The Jacksonville, Fla., company went public in a SPAC merger earlier month. It makes spacecraft components, does spacecraft design and develops spacecraft technology.
“Redwire offers a diversified portfolio of space components that are well-positioned to capture emerging trends around a growing number of small satellite launches and expansion into deep space exploration, as well as battle-tested products that provide a solid revenue base,” Jefferies analyst Greg Konrad wrote in a commentary cited by CNBC.
“Redwire has assembled a unique portfolio of space products, including spacecraft design, highly engineered components, and next-gen technology around in-space manufacturing positioned for the new space economy.”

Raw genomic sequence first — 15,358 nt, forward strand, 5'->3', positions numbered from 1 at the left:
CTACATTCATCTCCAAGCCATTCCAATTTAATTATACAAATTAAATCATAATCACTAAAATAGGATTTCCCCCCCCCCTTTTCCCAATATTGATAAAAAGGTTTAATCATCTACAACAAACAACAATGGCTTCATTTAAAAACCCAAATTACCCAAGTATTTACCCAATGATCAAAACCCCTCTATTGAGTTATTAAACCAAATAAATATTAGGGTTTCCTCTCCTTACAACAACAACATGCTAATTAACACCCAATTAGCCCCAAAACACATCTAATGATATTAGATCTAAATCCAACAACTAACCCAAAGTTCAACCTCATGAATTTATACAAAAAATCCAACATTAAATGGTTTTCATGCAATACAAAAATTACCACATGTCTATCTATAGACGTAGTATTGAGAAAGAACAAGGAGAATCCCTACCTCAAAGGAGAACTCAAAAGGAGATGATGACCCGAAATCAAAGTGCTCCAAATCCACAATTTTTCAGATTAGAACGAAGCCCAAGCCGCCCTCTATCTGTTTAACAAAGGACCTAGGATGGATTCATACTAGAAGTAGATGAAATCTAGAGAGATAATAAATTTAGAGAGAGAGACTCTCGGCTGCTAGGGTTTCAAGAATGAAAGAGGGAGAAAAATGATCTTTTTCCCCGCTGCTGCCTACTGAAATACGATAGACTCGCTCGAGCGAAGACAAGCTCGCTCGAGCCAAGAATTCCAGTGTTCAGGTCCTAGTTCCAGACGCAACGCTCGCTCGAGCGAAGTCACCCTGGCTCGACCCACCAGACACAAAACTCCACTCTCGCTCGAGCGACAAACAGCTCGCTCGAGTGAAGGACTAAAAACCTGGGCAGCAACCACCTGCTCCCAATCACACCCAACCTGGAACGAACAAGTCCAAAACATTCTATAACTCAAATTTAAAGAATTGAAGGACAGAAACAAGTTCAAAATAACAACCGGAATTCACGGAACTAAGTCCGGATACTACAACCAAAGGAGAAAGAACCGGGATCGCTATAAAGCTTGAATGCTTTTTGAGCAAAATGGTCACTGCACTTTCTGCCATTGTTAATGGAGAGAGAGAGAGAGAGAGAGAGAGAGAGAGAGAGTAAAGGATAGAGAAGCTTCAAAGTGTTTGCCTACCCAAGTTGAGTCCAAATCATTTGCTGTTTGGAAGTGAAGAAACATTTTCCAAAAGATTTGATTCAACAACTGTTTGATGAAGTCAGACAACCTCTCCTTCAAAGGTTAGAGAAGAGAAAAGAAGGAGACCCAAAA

The stock recently traded at $10.07, up 0.8%. The stock on Tuesday has traded up as much as 4.5% at $10.44.
“We view in-space manufacturing (Made In Space) as driving option value, with future applications tied to expanding human space travel and the ability to build and deploy things in space, with Redwire having first-mover advantage,” Konrad said.
Redwire estimates it will generate $153 million of revenue this year.
And Konrad said that’s likely to “expand at a 60%” compounded annual growth rate over the next four years.
After formation in 2020 by the Boca Raton, Fla., private equity firm AE Industrial Partners, Redwire gobbled up seven smaller space companies.
SPACs, or blank-check companies, are formed for the express purpose of finding and merging with an operating partner. The idea is to speed the operating company to the public markets and avoid the extended process of a traditional initial public offering.
In other space news this month, Virgin Galactic (SPCE) - Get Virgin Galactic Report postponed its first commercial research mission in collaboration with the Italian Air Force until at least mid-October because of a potential manufacturing defect.